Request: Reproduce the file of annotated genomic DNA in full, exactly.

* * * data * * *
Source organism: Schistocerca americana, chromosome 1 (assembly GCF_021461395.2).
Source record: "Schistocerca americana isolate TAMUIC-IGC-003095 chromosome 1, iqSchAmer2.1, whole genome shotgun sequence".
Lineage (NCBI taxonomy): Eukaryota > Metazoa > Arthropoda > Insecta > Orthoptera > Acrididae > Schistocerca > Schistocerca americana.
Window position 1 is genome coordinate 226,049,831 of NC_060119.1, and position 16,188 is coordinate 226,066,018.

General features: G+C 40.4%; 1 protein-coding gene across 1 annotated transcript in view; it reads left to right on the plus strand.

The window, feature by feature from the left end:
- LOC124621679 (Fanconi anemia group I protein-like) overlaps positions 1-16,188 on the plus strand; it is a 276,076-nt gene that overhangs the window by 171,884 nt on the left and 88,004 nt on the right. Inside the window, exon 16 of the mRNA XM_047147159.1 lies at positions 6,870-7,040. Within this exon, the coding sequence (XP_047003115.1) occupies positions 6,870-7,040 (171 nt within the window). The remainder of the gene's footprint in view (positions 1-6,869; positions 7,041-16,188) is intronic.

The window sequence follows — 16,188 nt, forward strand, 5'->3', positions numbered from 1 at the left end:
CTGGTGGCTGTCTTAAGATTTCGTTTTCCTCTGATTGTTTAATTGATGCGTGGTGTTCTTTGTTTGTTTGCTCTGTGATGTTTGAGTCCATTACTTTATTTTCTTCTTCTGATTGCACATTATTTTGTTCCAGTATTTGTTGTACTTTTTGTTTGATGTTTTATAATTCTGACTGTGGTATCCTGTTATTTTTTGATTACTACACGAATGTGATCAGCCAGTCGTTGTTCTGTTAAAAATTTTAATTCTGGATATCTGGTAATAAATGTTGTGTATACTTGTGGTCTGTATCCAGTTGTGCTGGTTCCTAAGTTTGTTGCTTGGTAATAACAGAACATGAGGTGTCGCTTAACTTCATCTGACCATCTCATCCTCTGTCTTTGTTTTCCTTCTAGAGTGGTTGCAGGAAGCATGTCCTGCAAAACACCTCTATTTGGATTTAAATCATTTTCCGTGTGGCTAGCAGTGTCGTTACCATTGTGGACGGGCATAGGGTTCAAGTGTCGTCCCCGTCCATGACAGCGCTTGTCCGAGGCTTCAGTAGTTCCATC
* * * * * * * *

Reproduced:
Source organism: Schistocerca americana, chromosome 1 (assembly GCF_021461395.2).
Source record: "Schistocerca americana isolate TAMUIC-IGC-003095 chromosome 1, iqSchAmer2.1, whole genome shotgun sequence".
Lineage (NCBI taxonomy): Eukaryota > Metazoa > Arthropoda > Insecta > Orthoptera > Acrididae > Schistocerca > Schistocerca americana.
Window position 1 is genome coordinate 226,049,831 of NC_060119.1, and position 16,188 is coordinate 226,066,018.

General features: G+C 40.4%; 1 protein-coding gene across 1 annotated transcript in view; it reads left to right on the plus strand.

The window, feature by feature from the left end:
- LOC124621679 (Fanconi anemia group I protein-like) overlaps positions 1-16,188 on the plus strand; it is a 276,076-nt gene that overhangs the window by 171,884 nt on the left and 88,004 nt on the right. Inside the window, exon 16 of the mRNA XM_047147159.1 lies at positions 6,870-7,040. Within this exon, the coding sequence (XP_047003115.1) occupies positions 6,870-7,040 (171 nt within the window). The remainder of the gene's footprint in view (positions 1-6,869; positions 7,041-16,188) is intronic.

The window sequence follows — 16,188 nt, forward strand, 5'->3', positions numbered from 1 at the left end:
CTGGTGGCTGTCTTAAGATTTCGTTTTCCTCTGATTGTTTAATTGATGCGTGGTGTTCTTTGTTTGTTTGCTCTGTGATGTTTGAGTCCATTACTTTATTTTCTTCTTCTGATTGCACATTATTTTGTTCCAGTATTTGTTGTACTTTTTGTTTGATGTTTTATAATTCTGACTGTGGTATCCTGTTATTTTTTGATTACTACACGAATGTGATCAGCCAGTCGTTGTTCTGTTAAAAATTTTAATTCTGGATATCTGGTAATAAATGTTGTGTATACTTGTGGTCTGTATCCAGTTGTGCTGGTTCCTAAGTTTGTTGCTTGGTAATAACAGAACATGAGGTGTCGCTTAACTTCATCTGACCATCTCATCCTCTGTCTTTGTTTTCCTTCTAGAGTGGTTGCAGGAAGCATGTCCTGCAAAACACCTCTATTTGGATTTAAATCATTTTCCGTGTGGCTAGCAGTGTCGTTACCATTGTGGACGGGCATAGGGTTCAAGTGTCGTCCCCGTCCATGACAGCGCTTGTCCGAGGCTTCAGTAGTTCCATC